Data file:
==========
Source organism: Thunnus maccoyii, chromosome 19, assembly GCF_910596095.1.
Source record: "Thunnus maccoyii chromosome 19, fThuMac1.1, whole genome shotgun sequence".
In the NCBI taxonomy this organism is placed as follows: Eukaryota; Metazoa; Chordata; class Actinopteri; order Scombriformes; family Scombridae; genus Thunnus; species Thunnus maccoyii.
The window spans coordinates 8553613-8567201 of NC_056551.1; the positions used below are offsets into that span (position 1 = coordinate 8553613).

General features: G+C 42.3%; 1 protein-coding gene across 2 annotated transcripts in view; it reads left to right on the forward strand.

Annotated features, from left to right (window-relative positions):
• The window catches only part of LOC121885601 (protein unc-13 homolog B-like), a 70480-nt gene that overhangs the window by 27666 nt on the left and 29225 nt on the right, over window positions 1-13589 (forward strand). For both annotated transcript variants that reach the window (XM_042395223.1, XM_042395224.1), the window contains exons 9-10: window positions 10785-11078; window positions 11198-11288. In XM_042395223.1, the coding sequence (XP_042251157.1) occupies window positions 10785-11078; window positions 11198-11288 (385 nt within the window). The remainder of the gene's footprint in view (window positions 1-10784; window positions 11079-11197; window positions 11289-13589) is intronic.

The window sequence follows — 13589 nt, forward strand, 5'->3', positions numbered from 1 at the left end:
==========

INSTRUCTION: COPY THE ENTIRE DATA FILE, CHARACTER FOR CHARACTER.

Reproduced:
Source organism: Thunnus maccoyii, chromosome 19, assembly GCF_910596095.1.
Source record: "Thunnus maccoyii chromosome 19, fThuMac1.1, whole genome shotgun sequence".
In the NCBI taxonomy this organism is placed as follows: Eukaryota; Metazoa; Chordata; class Actinopteri; order Scombriformes; family Scombridae; genus Thunnus; species Thunnus maccoyii.
The window spans coordinates 8553613-8567201 of NC_056551.1; the positions used below are offsets into that span (position 1 = coordinate 8553613).

General features: G+C 42.3%; 1 protein-coding gene across 2 annotated transcripts in view; it reads left to right on the forward strand.

Annotated features, from left to right (window-relative positions):
• The window catches only part of LOC121885601 (protein unc-13 homolog B-like), a 70480-nt gene that overhangs the window by 27666 nt on the left and 29225 nt on the right, over window positions 1-13589 (forward strand). For both annotated transcript variants that reach the window (XM_042395223.1, XM_042395224.1), the window contains exons 9-10: window positions 10785-11078; window positions 11198-11288. In XM_042395223.1, the coding sequence (XP_042251157.1) occupies window positions 10785-11078; window positions 11198-11288 (385 nt within the window). The remainder of the gene's footprint in view (window positions 1-10784; window positions 11079-11197; window positions 11289-13589) is intronic.

The window sequence follows — 13589 nt, forward strand, 5'->3', positions numbered from 1 at the left end: